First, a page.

After releasing their previous album “That’s the Spirit” in 2015, Bring Me the Horizon fans were more than amped to hear that new material by the band was going to hit the scene in 2019. However, since the release of their album, reviews on the matter have been mixed, so let’s see why. When talking about Bring Me the Horizon as a band, it is apparent that from their first releases as an artist, their sound has evolved immensely. The band started in the heart of the metal music scene, and through their newest release “amo”, I would place them in the alternative, pop rock musical genre. And yes, that is a major shift. When looking into this album, it is apparent that the band creates a significant groove that drives each individual work. From here, the band is able to establish that sense of the rock musical genre, which I believe is imperative for this album because the rest of the record is very alternative and pop in nature. These musical genres come to mind, for the vocal lines that are included are rather simple, and most of them drive through a rather consonant range of pitches. Alongside that, the instrumental texture that is present throughout the work supplements each track with just enough music to provide a harmonic structure for each work. Now, a cool aspect that occurs based off this technique is when the band utilizes instrumental moments, most of them are vocalizing a complex rhythm, which creates an ornate sound as a whole. In general, one of the main driving forces for this album is the use of electronics, and that technique pushes Bring Me the Horizon towards a modern sound. Overall, I am giving this album a 3 out of 5 stars. This album was rather hard to score, for the music that is on the record isn’t necessarily bad; however, it isn’t necessarily innovative or new (when speaking in terms of musical genre), but the approach to this album, musically speaking, is entirely new for the band. I can see this album having major mixed reviews, but this may be the album that places Bring Me the Horizon regularly on the radio.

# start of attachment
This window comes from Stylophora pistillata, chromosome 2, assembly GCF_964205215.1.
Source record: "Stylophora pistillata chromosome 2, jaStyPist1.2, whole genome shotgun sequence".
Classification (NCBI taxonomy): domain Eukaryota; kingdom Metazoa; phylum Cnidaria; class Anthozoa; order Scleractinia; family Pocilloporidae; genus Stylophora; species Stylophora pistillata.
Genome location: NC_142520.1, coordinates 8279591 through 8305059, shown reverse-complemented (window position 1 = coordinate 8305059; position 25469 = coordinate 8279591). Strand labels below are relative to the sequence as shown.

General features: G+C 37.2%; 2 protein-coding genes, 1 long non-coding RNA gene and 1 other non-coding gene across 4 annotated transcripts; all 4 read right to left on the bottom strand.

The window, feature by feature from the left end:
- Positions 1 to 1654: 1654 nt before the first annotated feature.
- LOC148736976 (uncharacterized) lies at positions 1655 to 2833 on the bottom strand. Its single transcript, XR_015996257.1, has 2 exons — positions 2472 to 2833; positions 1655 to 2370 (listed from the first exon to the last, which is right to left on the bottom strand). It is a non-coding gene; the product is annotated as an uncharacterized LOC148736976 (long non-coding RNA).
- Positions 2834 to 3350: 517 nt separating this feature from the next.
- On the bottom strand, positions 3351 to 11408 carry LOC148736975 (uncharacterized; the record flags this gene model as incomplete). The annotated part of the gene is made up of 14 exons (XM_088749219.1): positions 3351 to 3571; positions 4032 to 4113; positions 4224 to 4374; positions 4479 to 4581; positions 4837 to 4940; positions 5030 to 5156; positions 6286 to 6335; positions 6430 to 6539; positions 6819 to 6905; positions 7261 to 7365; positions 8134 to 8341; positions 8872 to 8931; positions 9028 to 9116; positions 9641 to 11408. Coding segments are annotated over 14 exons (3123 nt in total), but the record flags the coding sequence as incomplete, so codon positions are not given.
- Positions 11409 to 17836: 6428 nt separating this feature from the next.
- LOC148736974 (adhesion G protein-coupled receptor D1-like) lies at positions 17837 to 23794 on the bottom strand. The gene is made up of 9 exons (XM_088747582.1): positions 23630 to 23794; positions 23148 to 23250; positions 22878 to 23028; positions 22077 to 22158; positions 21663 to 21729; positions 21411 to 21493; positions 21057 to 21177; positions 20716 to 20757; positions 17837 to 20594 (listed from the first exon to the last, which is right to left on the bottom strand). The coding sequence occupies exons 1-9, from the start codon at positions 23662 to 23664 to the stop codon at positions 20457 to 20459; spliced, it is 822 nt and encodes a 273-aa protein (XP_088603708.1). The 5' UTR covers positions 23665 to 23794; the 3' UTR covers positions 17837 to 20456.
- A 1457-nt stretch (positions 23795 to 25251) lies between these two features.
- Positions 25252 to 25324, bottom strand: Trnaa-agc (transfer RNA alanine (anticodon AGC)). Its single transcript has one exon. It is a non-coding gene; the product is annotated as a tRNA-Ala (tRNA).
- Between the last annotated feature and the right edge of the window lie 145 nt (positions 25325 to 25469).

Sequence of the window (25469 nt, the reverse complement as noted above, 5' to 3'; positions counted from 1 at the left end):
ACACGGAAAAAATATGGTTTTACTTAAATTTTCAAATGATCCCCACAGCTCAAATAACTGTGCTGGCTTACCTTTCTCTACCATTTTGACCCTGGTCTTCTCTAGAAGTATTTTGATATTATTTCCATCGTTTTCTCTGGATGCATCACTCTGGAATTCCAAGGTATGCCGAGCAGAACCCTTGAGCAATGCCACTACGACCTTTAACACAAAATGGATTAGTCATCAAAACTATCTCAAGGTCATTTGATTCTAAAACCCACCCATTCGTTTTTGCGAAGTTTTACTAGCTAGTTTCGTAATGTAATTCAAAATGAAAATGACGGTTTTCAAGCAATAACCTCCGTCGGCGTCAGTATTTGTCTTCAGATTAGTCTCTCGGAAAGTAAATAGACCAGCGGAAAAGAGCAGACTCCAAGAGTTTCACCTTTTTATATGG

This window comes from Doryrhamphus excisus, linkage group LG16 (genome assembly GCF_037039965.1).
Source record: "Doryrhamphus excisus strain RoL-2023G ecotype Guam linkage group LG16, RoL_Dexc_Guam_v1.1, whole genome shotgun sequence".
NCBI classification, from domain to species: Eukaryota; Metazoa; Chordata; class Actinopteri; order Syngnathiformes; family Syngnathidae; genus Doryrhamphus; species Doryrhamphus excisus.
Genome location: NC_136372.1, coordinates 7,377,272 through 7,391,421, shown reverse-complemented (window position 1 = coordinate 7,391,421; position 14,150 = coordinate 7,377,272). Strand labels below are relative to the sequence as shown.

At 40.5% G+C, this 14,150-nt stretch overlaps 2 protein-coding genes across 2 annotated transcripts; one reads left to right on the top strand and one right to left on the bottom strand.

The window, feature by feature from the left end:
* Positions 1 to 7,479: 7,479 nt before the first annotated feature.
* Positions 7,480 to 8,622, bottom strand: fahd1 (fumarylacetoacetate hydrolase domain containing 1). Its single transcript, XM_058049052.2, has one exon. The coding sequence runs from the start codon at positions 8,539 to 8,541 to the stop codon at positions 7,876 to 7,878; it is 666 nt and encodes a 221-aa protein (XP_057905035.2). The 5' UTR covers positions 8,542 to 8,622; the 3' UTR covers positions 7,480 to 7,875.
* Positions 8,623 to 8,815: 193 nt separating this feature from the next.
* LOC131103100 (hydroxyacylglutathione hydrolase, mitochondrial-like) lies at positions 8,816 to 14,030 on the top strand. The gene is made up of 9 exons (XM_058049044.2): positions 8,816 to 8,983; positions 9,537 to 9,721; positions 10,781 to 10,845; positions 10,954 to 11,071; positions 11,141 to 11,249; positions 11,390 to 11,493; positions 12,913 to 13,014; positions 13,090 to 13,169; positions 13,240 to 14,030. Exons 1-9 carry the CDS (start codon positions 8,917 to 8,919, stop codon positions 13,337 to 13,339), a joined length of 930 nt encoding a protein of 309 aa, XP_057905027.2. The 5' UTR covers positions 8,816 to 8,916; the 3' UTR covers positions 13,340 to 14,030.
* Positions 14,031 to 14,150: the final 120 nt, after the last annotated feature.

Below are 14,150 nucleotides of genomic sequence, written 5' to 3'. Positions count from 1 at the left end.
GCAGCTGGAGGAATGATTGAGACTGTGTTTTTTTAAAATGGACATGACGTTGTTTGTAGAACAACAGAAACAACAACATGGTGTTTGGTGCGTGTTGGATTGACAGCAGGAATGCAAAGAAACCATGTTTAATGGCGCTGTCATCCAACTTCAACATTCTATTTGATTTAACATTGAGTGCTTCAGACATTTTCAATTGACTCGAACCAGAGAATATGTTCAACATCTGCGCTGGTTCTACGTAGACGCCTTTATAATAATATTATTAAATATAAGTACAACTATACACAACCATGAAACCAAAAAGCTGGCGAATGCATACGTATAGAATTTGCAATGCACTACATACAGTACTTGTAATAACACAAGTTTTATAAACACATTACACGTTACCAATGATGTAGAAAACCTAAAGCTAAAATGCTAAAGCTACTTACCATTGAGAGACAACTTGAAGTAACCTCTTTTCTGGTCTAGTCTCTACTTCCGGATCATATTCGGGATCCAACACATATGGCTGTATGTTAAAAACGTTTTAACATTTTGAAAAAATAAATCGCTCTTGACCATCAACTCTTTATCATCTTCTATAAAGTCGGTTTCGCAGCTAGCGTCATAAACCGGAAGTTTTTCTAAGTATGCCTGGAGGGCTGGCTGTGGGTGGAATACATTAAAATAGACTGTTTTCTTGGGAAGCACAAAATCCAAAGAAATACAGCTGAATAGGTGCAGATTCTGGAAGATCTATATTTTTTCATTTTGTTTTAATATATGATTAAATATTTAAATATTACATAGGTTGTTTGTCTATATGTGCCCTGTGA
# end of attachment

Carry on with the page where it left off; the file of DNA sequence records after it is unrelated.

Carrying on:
“medicine”, “why you gotta kick me when I’m down?”, and “heavy metal”
Through the brunt of this record, the band gives the audience a variety of tunes that resonate in a different light. However, when going through the album from front to back, these works stick out, for they give audience members an edgier sound, while still being heavily influenced by the new sound that Bring Me the Horizon is enforcing. Furthermore, if you’re an old Bring Me the Horizon fan, and you want to check some new tracks out- these would be the ones for you, and if you just want a good ideology of what this album has to offer- I’d start here.
When first glancing at the cover art for the album, I believe mixed reviews would also occur because the imagine is falling perfectly on the fine-line between ornate and generic. The background of the imagine is black with a CD in a heart-designed Ziploc bag resting in the center. Other than that, there is what appears to be a sticker peeling off, and this sticker reads the name of the band and the title of the record “amo”. This could provide mixed views, for to some degree, the album cover seems to be kind of cool because this approach is a new way to look at the analogy of “amo”. On the flip side, this isn’t the first time that an artist has used a similar image to represent their album artwork, and to make the analogy that music is your “amo” is equally as generic, so that may tip off some viewers. When connecting the cover art to the music that falls on the inside, I would say that the two are absolutely perfect for one another. Separately, the two provide the audience with at least one small thing that makes them think or challenge something about the art or the music, and placing that torn nature together makes for a solid cohesive idea for the record itself. Overall, I would say that the two marry perfectly, but I don’t think their relationship betters the overall perception of the album; rather, I think it just enforces the clashing nature of it.
*”amo” was released on January 25th, 2019 through Sony Music Entertainment.